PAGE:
Sunday, 15 November 2015

Does FCL's 3.65% Bond Have Sufficient Margin of Safety?

I realised I had omitted the analysis for Frasers Centrepoint's (FCL) 7-year, 3.65% retail bond when it launched its Initial Public Offering in May. Since FCL announced its latest full-year financial results a week ago, here is the analysis according to Benjamin Graham's criteria of average earnings coverage and stock value ratio.

Earnings Coverage

Profit before tax, fair value changes & exceptionals = $955.4M
Adjusted for:
- Deduct: Share of associates' & joint ventures' results = $279.4M
- Add: Finance cost = $186.2M
Total earnings available for covering fixed charges = $862.1M

Finance cost = $186.2M

Earnings Coverage = $862.1M / $186.2M

= 4.63

The earnings coverage of 4.63 times is above the minimum average earnings coverage of 3 times for industrial companies.

Stock Value Ratio

No. of shares = 2,895.0M
Share price = $1.63
Market value of shares = $4,718.9M

Total borrowings = $9,255.3M

Stock value ratio = $4,718.9M / $9,255.3M

= 0.510

The stock value ratio of 0.510 is lower than the minimum stock value ratio of 1 for industrial companies.

Quantitative Assessment

Thus, FCL's bond meets the earnings coverage criterion but not the stock value ratio criterion. Based on Benjamin Graham's criteria, FCL's 7-year, 3.65% bond does not have sufficient margin of safety.

Other Considerations

Although the focus of the financial assessment should be on the company issuing the bond, we could look towards the parent company if the issuer company does not have adequate financial resources. In the case of FCL, it is the subsidiary of F&N, which is in turn a subsidiary of TCC Assets. If we can be sure that F&N will not completely sell off FCL, then we can assume that F&N will come to the rescue of FCL should it encounter difficulties in paying interest and/or principal.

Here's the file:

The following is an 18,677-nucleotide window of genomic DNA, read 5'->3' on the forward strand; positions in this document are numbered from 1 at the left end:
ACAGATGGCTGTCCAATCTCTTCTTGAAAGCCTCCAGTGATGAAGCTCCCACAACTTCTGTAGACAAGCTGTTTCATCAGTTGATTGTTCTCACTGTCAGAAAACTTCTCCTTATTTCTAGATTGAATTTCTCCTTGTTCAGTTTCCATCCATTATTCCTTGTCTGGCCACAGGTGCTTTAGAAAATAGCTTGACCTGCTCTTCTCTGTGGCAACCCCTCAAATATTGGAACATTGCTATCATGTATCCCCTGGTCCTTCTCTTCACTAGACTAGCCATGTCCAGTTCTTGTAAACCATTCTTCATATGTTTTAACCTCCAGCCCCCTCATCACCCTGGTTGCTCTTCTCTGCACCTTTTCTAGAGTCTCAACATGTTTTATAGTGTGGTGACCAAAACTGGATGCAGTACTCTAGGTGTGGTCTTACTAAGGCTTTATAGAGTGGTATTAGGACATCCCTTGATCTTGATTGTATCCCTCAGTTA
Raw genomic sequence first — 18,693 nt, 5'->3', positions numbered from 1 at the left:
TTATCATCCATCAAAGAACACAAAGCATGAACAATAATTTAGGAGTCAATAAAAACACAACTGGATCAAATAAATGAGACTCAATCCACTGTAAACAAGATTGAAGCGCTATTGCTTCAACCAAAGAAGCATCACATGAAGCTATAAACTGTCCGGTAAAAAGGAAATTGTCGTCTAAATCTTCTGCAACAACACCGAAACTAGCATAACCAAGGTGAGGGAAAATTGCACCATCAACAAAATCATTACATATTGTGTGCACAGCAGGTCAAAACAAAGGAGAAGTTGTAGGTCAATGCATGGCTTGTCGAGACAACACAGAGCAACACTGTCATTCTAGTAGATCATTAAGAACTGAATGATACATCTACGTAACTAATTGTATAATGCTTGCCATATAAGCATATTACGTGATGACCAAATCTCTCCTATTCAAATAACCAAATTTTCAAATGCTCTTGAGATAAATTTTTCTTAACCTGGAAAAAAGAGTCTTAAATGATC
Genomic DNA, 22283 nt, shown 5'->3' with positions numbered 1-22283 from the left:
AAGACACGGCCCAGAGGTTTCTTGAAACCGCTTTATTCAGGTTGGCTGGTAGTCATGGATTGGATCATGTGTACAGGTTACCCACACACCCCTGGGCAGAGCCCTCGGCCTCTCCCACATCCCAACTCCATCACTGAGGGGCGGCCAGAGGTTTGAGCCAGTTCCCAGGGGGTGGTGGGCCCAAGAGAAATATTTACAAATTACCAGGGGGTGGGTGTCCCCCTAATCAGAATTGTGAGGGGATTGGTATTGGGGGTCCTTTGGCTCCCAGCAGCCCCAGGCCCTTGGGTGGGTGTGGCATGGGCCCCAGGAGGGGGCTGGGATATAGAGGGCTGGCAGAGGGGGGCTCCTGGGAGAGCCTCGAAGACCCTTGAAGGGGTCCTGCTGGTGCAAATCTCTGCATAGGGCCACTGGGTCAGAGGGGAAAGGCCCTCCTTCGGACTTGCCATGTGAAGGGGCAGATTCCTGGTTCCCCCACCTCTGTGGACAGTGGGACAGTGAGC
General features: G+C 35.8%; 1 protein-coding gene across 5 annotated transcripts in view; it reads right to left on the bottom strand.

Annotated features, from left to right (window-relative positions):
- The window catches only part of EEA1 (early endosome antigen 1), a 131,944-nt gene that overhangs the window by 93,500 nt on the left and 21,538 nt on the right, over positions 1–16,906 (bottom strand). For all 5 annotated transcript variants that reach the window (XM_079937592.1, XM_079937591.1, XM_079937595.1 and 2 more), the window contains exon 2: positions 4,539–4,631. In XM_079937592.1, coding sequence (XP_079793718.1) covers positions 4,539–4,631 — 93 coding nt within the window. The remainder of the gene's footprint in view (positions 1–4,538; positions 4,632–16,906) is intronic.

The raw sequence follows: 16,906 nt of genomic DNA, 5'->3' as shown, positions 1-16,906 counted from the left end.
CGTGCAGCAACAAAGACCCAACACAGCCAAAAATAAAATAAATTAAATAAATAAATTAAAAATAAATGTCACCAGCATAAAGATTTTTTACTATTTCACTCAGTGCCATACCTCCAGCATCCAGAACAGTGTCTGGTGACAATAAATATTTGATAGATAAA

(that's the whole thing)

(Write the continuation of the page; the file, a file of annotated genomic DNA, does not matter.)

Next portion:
Thus, for the above reason, I am vested in FCL's 3.65% bond even though it does not meet all of Benjamin Graham's criteria (Note: it is held as an available-for-sale instead of held-to-maturity investment).


  1. Hi Chin Wai,

    Appreciate your help to explain how can I still buy FCL bond now?

    Does it makes sense to still buy the bond now?

    Is the buy and sell of FCL bonds same as buying stocks. Coupon paid pa or half yearly?

    1. Hi Rolf,

      Yes, you can still buy FCL bond. It is listed on SGX. It is the same as buying stocks. Coupons are paid half-yearly. The next ex-dividend date is 4 May.

      Among the 4 retail bonds listed last year, it has the lowest yield, but I think it is also the safest, for reasons explained above.

      Nevertheless, I reduced my exposure to it after last Aug after I realised that liquidity can dry up rather quickly in times of market stress.

    2. Hi Chin Wai,

      Thanks for the reply. Perhaps we will see more retail bond issuance gg forward. I think FCL is a good deal due to the low risk.

      So how much cash % of total portfolio is relevant for u now?

    3. Hi Rolf,

      You're welcome. Yes, we should see more retail bonds coming up in future.

      The cash portion is about 40% currently. I'm trying to reach 45% to be more comfortable.